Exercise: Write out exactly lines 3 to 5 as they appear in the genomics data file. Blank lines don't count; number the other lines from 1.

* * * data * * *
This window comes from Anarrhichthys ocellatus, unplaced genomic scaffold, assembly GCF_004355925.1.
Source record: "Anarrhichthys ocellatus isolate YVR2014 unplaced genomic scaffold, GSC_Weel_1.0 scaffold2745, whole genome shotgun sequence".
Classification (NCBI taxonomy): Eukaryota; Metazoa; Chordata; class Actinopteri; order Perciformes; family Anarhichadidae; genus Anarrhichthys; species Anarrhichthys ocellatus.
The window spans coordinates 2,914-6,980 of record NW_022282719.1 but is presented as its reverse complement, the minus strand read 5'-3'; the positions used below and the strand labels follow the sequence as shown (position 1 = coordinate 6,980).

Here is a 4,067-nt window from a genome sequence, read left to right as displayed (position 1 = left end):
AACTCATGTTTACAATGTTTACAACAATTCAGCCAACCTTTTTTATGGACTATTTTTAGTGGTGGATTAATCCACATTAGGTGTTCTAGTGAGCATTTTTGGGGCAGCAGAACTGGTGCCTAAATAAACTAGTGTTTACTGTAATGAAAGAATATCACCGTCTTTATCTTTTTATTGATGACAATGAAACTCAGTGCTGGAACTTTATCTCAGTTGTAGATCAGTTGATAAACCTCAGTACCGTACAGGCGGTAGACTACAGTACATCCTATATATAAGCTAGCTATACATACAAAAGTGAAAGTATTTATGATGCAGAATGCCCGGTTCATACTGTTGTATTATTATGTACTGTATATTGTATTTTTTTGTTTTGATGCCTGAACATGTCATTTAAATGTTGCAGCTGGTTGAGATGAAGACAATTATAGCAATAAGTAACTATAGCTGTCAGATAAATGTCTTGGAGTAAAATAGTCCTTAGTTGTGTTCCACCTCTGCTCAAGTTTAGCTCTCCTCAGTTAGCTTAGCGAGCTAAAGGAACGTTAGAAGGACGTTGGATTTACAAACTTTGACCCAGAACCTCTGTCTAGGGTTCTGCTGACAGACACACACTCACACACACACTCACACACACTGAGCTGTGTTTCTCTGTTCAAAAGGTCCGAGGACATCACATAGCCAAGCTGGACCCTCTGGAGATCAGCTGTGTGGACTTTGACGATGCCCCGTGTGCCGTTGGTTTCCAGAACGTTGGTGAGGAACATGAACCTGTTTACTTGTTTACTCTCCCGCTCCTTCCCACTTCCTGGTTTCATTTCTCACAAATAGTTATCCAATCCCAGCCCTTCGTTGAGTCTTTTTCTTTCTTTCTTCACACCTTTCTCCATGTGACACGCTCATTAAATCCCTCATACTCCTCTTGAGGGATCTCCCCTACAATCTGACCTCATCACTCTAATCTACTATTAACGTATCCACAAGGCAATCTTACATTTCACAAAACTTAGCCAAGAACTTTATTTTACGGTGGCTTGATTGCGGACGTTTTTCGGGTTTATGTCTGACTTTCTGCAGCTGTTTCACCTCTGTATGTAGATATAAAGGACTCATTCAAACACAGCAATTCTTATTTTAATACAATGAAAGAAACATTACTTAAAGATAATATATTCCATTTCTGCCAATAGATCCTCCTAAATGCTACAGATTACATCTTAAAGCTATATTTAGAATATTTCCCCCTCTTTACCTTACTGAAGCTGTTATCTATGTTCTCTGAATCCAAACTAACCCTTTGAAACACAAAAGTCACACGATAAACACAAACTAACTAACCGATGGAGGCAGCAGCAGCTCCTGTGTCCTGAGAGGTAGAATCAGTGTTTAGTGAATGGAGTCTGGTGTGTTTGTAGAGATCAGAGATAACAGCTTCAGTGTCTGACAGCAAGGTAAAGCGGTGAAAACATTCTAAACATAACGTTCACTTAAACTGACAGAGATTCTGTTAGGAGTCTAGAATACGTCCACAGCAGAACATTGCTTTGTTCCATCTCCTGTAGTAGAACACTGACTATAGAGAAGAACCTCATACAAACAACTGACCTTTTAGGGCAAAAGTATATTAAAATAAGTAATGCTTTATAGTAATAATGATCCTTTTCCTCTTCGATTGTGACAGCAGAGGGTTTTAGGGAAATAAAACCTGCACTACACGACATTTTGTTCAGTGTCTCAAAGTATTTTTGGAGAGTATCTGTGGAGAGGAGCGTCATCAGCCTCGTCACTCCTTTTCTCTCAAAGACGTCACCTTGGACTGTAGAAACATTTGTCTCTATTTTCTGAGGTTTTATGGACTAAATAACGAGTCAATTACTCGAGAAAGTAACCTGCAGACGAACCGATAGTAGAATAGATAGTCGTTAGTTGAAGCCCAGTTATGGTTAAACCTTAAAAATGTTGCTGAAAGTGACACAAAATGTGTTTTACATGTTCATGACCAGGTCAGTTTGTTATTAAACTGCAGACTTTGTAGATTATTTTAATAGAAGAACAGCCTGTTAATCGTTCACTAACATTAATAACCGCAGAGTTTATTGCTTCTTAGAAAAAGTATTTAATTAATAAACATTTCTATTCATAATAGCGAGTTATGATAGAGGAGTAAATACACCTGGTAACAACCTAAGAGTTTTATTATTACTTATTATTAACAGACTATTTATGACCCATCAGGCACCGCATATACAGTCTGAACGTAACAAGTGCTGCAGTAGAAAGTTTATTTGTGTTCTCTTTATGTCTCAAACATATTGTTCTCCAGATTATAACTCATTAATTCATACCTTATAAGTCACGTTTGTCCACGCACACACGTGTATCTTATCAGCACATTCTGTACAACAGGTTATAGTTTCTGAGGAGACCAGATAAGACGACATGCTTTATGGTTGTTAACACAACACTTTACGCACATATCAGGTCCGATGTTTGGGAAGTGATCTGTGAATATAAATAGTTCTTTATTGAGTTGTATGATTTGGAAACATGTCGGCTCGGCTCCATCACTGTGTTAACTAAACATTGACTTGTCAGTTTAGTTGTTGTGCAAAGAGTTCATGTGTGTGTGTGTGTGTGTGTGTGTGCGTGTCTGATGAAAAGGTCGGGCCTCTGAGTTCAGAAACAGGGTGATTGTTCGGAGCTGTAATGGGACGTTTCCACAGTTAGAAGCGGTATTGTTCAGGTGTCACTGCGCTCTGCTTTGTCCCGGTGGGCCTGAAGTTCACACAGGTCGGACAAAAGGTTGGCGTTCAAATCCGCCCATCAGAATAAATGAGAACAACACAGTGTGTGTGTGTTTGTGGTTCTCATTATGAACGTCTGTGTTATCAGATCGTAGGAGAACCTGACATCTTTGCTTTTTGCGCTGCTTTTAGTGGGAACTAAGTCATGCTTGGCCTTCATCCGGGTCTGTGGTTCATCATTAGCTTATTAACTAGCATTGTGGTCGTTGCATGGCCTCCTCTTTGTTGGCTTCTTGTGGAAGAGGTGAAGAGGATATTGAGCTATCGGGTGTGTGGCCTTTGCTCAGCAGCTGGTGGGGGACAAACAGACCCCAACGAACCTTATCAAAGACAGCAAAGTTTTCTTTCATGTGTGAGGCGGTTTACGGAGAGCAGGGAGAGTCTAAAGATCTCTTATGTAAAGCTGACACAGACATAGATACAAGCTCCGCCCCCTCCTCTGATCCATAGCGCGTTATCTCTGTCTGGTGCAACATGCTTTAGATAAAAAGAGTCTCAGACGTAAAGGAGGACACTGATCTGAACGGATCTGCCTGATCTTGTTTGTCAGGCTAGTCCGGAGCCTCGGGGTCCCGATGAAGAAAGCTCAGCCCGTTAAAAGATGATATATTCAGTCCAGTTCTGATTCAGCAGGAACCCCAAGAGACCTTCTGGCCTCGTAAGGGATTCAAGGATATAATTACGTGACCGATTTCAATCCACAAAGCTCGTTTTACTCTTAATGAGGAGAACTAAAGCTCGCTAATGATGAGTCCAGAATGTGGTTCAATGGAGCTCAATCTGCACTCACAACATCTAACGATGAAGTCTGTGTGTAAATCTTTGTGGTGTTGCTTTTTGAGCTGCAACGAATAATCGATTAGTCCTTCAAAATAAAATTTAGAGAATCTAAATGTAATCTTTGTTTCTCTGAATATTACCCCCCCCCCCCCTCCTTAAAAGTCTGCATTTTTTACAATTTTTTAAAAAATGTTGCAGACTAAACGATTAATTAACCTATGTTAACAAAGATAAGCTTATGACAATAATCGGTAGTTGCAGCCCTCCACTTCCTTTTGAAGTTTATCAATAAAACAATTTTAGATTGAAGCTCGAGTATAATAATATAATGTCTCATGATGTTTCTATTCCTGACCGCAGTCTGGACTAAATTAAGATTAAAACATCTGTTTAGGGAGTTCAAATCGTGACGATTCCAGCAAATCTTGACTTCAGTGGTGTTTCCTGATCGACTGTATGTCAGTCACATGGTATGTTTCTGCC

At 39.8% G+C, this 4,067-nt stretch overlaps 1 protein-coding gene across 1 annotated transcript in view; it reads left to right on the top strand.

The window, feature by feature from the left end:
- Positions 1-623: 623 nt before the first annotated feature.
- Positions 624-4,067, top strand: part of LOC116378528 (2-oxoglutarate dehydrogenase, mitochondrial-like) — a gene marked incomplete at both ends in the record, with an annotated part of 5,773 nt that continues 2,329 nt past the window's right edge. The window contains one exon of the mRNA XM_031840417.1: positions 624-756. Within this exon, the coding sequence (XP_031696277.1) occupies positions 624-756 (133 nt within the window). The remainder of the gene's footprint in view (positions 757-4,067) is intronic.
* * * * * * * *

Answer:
Classification (NCBI taxonomy): Eukaryota; Metazoa; Chordata; class Actinopteri; order Perciformes; family Anarhichadidae; genus Anarrhichthys; species Anarrhichthys ocellatus.
The window spans coordinates 2,914-6,980 of record NW_022282719.1 but is presented as its reverse complement, the minus strand read 5'-3'; the positions used below and the strand labels follow the sequence as shown (position 1 = coordinate 6,980).

Here is a 4,067-nt window from a genome sequence, read left to right as displayed (position 1 = left end):